Elections round-up: DUP European results predicted ahead of vote
LucidTalk continue their review of each of the NI political parties, how they fared at the European elections, and their prospects for the future – here we look at the DUP
Published 08/08/2014 | 17:35
DUP come in right smack on our prediction! – DUP: Our prediction 20.8%/Actual result 20.9%.
Alongside our Sinn Fein prediction this is the main Euro election prediction we should really crow about! In our pre-election predictions, we said:...like Sinn Fein, our 2012-2013 NI Assembly election polls, showed strong solid support for the DUP at a regular 27-30% score. Our recent Opinion Panel survey showed this still strong support, but with a small downward trend. The big question is how Jim Allister will affect the DUP performance in this election, as our poll research shows that Allister obtains 80% of his support from former DUP voters......, The big factor in Dodd’s favour is the formidable DUP election machine, backed up by their sizable field of council candidates, canvassing...our system predicts a Euro poll 1st preference result of 20.8%’. (Belfast Telegraph, 30th April).
We predicted 20.8% for the DUP at the Euro election, and they scored 20.9% - i.e we got it right to within 0.1% - OK, let’s be professional about this – there is an element of luck in getting a prediction as exact as this! Yes, our polling methods, and prediction systems are good, and improving all the time. But there’s no polling company, or individual, that can predict an election result to within a 0.1% margin (not without a bit of luck!). If we could make predictions to within that sort of margin all the time, we’d be working on elections (and stock markets) worldwide and making a lot of money!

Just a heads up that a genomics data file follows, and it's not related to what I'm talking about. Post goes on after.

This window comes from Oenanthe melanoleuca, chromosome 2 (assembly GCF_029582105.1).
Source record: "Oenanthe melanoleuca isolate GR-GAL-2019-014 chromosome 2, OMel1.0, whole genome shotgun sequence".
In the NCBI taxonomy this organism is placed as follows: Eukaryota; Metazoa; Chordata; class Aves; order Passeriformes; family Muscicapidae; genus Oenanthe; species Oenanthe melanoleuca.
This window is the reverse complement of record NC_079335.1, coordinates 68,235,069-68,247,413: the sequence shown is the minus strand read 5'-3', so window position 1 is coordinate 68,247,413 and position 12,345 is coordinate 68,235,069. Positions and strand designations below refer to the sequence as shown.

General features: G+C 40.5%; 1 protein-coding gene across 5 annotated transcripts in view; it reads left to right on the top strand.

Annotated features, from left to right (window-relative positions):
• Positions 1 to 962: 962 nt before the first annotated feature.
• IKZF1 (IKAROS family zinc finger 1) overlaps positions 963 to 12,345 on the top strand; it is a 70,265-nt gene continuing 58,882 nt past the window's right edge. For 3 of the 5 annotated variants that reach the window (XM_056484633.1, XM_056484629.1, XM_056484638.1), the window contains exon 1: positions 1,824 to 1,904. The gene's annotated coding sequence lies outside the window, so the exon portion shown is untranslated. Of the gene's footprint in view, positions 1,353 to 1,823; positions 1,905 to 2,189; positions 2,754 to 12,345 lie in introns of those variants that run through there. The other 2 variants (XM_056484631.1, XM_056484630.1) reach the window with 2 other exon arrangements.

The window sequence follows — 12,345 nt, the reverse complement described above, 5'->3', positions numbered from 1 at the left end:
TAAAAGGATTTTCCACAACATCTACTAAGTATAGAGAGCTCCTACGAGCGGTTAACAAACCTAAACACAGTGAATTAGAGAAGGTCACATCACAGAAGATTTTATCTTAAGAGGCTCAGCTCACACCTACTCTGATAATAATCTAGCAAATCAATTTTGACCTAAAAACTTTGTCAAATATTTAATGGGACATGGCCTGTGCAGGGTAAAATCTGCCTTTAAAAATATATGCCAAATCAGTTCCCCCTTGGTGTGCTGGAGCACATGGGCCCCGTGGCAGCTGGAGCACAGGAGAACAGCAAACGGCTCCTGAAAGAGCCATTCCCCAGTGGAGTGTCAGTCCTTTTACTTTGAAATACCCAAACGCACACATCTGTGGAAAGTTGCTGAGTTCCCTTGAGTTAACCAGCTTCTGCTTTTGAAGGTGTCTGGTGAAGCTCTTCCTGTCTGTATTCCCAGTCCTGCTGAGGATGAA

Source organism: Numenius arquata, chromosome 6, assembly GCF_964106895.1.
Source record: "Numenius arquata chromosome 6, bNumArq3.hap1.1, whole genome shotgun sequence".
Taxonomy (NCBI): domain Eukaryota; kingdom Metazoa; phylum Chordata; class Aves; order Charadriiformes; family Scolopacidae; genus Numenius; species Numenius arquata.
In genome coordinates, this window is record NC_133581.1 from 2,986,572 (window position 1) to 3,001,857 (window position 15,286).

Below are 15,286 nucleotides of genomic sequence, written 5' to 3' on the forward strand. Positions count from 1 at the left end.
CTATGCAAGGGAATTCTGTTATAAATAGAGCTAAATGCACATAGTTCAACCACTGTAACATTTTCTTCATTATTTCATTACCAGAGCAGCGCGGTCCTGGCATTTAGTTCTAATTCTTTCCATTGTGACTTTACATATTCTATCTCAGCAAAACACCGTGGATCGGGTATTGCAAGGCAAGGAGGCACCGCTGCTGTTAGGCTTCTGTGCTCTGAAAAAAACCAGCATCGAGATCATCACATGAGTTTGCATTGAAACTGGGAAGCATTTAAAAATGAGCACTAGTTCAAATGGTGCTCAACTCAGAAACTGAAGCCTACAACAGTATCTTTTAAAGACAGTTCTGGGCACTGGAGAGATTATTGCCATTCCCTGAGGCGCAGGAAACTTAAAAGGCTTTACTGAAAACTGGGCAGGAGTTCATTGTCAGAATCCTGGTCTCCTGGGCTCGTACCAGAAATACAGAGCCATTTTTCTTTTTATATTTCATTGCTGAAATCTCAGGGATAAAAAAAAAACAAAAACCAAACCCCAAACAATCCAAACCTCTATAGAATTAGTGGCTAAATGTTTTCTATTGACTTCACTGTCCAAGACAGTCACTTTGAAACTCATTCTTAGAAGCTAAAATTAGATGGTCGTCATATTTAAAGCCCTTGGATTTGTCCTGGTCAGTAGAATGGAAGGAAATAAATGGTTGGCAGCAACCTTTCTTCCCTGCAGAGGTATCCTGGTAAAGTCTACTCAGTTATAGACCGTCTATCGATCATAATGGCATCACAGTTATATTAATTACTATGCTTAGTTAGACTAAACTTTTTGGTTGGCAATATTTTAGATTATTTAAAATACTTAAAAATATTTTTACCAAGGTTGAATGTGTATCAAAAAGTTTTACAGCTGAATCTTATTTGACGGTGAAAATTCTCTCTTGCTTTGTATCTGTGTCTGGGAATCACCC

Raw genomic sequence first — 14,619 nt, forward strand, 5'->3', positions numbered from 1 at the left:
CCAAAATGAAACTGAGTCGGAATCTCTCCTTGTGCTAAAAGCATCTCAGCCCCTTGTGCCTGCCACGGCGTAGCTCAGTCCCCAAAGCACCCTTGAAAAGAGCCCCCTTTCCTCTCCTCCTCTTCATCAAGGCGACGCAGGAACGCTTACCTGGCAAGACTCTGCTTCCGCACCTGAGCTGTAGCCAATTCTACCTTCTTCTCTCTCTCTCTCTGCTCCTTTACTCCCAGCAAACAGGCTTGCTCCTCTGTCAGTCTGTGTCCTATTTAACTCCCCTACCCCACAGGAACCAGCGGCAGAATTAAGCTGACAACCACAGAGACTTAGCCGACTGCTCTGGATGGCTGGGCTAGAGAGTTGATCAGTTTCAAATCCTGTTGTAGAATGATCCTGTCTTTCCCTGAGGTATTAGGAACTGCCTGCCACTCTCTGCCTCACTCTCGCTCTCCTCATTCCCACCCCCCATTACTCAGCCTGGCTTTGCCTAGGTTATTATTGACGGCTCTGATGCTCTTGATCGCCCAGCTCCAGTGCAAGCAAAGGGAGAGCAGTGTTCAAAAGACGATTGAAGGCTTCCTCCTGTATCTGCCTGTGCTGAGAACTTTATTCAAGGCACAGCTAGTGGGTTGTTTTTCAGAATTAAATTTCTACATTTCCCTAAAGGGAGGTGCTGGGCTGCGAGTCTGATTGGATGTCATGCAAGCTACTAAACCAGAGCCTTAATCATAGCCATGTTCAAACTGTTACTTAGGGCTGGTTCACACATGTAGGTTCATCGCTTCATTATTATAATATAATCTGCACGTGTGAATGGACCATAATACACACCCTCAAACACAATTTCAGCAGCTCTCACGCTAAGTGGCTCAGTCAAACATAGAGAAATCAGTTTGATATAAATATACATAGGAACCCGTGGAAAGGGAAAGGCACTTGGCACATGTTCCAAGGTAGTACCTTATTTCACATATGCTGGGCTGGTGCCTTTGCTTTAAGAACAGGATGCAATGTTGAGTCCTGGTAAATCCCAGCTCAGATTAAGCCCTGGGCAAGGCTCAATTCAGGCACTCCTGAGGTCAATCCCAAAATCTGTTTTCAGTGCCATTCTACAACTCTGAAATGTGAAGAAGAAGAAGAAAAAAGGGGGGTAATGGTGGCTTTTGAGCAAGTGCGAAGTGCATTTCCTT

However, leaving the Euro election prediction aside, the DUP should have noted the ‘danger signal’ in the above pre-election commentary i.e. ‘...Our recent Opinion Panel survey showed this still strong support, but with a small downward trend...’. It’s hard to predict the extent of this downward trend, but we detected it in our Opinion panel survey (conducted 4-6 weeks before the election) and it certainly was shown in the DUP performance at the local government elections.
Why do our Assembly election polls (2012 – 2013) predict 27-30% for the DUP and our prediction falls to 20.8% at the Euro election – the main answer is Jim Allister. However, undoubtedly within this is also a ‘small downward trend...’ as we predicted. The good news for the DUP is that, following the Euro election results, our Assembly election model still currently (NB I say currently) predicts the DUP scoring back at the 26-28% level again in any NI Assembly election. Actually these election patterns mirror what happened between the 2009 Euro election and the 2011 Assembly election. The Euro election suits big names like Allister, the Assembly election suits the DUP, with their big election machine, and lot’s of incumbent MLA’s which is always an advantage. This DUP score of 26-28% is slightly lower than our 2012-2013 Assembly election polls, and it will be interesting to see if this is also reflected in our next Belfast Telegraph – LucidTalk NI-Wide poll coming later this year.
People sometimes complain about the accuracy in polling, and of course there is an error factor in all polling predictions – However, this error factor can be determined mathematically and is always published with all our polls. However, one thing that is never wrong in polling, either with our polls or others, are trends. If a polling trend for a particular political party is downwards, then there are undoubtedly less people considering voting for that party than before, at that particular time. The error comes in determining the extent of these trends. As per above, our Opinion Panel poll showed this downward trend for the DUP as ‘slight’, but we could be wrong, as it could be a larger downward trend. This should worry the DUP.
Bill White is managing director of Belfast polling and market research company LucidTalk, polling partners to the Belfast Telegraph